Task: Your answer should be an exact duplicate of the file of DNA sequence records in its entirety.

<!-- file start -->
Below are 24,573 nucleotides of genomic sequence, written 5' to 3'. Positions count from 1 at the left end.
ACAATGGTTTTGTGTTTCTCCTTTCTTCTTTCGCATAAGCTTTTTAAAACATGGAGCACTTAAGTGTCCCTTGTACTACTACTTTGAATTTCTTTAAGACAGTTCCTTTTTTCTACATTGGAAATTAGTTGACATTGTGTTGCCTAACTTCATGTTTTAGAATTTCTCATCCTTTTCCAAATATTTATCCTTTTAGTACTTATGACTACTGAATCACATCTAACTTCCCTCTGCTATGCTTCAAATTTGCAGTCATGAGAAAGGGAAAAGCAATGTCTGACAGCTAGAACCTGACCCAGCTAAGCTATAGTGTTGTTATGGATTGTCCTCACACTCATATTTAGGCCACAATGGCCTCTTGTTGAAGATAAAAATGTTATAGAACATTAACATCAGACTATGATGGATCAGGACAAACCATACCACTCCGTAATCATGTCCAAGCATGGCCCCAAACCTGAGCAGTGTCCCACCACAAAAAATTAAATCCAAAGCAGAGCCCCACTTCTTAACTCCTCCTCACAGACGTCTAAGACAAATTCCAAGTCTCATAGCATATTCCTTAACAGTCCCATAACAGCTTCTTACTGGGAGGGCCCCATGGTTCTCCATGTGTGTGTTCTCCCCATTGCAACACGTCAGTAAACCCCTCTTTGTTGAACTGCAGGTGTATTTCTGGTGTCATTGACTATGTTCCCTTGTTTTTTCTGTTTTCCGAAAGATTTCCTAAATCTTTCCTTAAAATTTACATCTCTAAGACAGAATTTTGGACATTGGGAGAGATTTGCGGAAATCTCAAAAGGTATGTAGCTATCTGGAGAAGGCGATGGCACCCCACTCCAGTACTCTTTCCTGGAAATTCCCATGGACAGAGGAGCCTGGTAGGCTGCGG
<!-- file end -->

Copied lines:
Below are 24,573 nucleotides of genomic sequence, written 5' to 3'. Positions count from 1 at the left end.
ACAATGGTTTTGTGTTTCTCCTTTCTTCTTTCGCATAAGCTTTTTAAAACATGGAGCACTTAAGTGTCCCTTGTACTACTACTTTGAATTTCTTTAAGACAGTTCCTTTTTTCTACATTGGAAATTAGTTGACATTGTGTTGCCTAACTTCATGTTTTAGAATTTCTCATCCTTTTCCAAATATTTATCCTTTTAGTACTTATGACTACTGAATCACATCTAACTTCCCTCTGCTATGCTTCAAATTTGCAGTCATGAGAAAGGGAAAAGCAATGTCTGACAGCTAGAACCTGACCCAGCTAAGCTATAGTGTTGTTATGGATTGTCCTCACACTCATATTTAGGCCACAATGGCCTCTTGTTGAAGATAAAAATGTTATAGAACATTAACATCAGACTATGATGGATCAGGACAAACCATACCACTCCGTAATCATGTCCAAGCATGGCCCCAAACCTGAGCAGTGTCCCACCACAAAAAATTAAATCCAAAGCAGAGCCCCACTTCTTAACTCCTCCTCACAGACGTCTAAGACAAATTCCAAGTCTCATAGCATATTCCTTAACAGTCCCATAACAGCTTCTTACTGGGAGGGCCCCATGGTTCTCCATGTGTGTGTTCTCCCCATTGCAACACGTCAGTAAACCCCTCTTTGTTGAACTGCAGGTGTATTTCTGGTGTCATTGACTATGTTCCCTTGTTTTTTCTGTTTTCCGAAAGATTTCCTAAATCTTTCCTTAAAATTTACATCTCTAAGACAGAATTTTGGACATTGGGAGAGATTTGCGGAAATCTCAAAAGGTATGTAGCTATCTGGAGAAGGCGATGGCACCCCACTCCAGTACTCTTTCCTGGAAATTCCCATGGACAGAGGAGCCTGGTAGGCTGCGG